This remains a problem area: The offensive line is nowhere near solid, with untested players scheduled to start at both tackle spots and a career back-up with a pencil on the right guard. The receiving corps is also not deep enough for the Bears to feel confident that Fields has what he needs to advance his development into a franchise quarterback in Year 2. The offseason has been slow in terms of Chicago has made powerful offensive additions to the list. The team has chosen not to spend on price-free agents, which could provide a faster effect and seems to be aimed at filling more gaps through the draft.

Who makes sense with the first choice: If Skyy Moore is available at No. 39 (Chicago does not currently own a first-round pick), the Bears should add the eye-catching Western Michigan receiver. While on the smaller size (5-foot-10, 195 pounds) like Chicago wideouts Darnell Mooney and Byron Pringle, a second-round receiver is far more likely to make an impact as a rookie than a project-offensive lineman that the Bears could be looking at the place.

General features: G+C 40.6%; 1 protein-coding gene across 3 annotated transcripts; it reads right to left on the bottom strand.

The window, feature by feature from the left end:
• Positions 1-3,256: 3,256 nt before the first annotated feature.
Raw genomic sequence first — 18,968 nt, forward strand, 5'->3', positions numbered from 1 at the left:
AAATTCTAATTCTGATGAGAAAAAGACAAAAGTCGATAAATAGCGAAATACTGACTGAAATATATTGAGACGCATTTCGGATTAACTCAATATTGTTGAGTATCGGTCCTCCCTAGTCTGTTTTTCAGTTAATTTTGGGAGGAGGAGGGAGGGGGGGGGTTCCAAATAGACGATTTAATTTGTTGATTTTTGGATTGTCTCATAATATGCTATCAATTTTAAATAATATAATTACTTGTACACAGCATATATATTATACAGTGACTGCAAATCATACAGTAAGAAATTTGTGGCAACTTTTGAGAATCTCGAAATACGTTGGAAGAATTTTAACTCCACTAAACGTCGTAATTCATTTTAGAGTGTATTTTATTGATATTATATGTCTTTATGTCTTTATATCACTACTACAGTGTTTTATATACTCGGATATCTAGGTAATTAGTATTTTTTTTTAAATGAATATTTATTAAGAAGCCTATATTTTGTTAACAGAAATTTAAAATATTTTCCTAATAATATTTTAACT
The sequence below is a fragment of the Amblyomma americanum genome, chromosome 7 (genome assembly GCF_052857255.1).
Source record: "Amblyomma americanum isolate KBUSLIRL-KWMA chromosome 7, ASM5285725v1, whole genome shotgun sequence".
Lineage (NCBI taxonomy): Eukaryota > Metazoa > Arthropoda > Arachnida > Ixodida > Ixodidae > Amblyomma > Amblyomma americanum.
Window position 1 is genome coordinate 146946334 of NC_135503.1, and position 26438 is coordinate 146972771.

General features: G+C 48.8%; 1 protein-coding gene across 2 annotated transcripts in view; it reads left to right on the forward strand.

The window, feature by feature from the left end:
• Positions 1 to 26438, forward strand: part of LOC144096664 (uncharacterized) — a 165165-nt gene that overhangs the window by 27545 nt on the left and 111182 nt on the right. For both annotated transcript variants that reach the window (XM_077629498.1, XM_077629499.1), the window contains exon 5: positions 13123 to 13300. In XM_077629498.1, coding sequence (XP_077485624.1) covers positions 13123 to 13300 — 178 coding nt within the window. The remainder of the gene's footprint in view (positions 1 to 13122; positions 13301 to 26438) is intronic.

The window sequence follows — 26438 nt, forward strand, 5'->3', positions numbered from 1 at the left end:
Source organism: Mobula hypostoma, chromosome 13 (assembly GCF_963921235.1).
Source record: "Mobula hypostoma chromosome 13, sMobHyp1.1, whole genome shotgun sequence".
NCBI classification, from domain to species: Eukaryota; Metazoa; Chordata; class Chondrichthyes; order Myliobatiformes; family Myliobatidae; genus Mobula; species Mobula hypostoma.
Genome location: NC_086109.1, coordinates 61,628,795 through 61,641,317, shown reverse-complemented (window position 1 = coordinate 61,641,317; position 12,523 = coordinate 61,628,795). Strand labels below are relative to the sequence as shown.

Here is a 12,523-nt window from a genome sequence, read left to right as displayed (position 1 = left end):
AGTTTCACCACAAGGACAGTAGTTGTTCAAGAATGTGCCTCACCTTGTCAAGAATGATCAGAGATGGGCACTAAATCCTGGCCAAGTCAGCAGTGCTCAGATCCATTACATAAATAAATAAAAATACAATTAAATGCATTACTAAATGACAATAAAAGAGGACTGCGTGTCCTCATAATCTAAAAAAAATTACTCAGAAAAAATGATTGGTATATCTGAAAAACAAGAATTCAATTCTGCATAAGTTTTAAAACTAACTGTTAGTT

Bears win the division if: It’s a long shot that is only plausible if coach Matt Eberflus can complete the same miraculous rise that Matt Nagy made during his first season in Chicago in 2018. The Bears would need a lot of things to break their path to win. NFC North this season. Anything other than Green Bay taking a dive into 2022 makes it feel like Chicago is finishing third or fourth in the division when the franchise embarks on yet another rebuild.

Too early bold prediction: Tight-end Cole Kmet becomes a safety blanket for Fields and tops 800 receiving yards and six touchdowns this season. The third-year tight-end will develop into an explosive component in the Bears’ passing game and will finally get its chance to shine in the red zone after Jimmy Graham’s departure. –– Cronin